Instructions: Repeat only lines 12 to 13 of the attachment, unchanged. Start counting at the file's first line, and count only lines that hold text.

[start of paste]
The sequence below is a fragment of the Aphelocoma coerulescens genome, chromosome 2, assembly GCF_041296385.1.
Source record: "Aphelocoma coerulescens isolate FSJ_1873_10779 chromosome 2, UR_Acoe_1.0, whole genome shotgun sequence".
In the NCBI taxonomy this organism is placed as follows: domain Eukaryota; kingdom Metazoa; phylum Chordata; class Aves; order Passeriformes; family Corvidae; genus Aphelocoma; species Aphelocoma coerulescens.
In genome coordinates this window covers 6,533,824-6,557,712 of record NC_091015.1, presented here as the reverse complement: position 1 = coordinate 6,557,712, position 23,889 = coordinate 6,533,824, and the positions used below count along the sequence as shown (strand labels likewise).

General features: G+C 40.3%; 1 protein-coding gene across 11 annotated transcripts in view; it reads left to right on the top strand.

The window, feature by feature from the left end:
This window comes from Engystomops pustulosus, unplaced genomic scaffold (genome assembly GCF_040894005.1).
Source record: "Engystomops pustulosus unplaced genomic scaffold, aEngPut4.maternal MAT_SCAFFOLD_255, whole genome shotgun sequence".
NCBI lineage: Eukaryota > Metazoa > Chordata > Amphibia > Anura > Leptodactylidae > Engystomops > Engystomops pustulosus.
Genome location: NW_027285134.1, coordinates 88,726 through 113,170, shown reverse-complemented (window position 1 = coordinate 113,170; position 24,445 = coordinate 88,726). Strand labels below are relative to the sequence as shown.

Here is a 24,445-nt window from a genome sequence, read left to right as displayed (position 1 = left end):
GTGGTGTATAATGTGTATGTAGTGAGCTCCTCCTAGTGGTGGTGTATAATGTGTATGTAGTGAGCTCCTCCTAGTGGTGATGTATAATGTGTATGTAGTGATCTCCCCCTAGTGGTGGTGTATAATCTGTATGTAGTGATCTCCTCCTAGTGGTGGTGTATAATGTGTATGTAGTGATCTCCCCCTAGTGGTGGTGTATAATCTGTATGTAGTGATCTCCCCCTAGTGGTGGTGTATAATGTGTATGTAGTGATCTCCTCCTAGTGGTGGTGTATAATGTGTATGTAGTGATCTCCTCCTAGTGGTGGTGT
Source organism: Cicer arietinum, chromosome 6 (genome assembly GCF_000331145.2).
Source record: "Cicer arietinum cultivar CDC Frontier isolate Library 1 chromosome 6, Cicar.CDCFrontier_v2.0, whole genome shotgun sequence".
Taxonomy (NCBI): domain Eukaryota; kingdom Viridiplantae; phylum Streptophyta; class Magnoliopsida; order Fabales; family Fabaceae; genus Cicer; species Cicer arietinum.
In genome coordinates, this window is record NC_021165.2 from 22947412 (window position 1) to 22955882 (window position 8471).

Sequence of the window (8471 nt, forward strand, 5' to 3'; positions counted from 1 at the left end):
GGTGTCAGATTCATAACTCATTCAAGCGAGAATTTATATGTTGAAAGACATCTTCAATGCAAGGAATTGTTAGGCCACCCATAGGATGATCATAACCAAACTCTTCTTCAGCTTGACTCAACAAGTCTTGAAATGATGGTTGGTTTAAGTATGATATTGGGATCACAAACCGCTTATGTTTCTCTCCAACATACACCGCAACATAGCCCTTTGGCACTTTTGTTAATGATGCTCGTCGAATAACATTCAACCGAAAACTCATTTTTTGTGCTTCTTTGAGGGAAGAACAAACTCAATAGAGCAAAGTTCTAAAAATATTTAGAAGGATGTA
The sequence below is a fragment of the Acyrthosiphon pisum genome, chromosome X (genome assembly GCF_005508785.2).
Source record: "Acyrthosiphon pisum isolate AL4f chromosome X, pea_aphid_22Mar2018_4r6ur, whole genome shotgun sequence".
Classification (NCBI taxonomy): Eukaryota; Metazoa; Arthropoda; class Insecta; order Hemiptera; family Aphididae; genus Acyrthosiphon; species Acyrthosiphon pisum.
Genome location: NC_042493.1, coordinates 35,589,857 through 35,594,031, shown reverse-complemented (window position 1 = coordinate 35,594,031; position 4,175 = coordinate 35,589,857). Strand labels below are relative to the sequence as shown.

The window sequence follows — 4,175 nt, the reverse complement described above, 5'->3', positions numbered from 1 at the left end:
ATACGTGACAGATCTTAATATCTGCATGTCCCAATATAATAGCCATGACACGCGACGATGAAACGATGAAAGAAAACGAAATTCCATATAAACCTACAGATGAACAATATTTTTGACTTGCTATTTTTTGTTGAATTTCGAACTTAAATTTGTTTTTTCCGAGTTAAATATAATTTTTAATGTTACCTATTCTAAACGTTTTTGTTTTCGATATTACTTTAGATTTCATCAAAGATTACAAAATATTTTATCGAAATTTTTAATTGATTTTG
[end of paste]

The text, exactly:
GTGGTGTATAATGTGTATGTAGTGAGCTCCTCCTAGTGGTGGTGTATAATGTGTATGTAGTGAGCTCCTCCTAGTGGTGATGTATAATGTGTATGTAGTGATCTCCCCCTAGTGGTGGTGTATAATCTGTATGTAGTGATCTCCTCCTAGTGGTGGTGTATAATGTGTATGTAGTGATCTCCCCCTAGTGGTGGTGTATAATCTGTATGTAGTGATCTCCCCCTAGTGGTGGTGTATAATGTGTATGTAGTGATCTCCTCCTAGTGGTGGTGTATAATGTGTATGTAGTGATCTCCTCCTAGTGGTGGTGT
Source organism: Cicer arietinum, chromosome 6 (genome assembly GCF_000331145.2).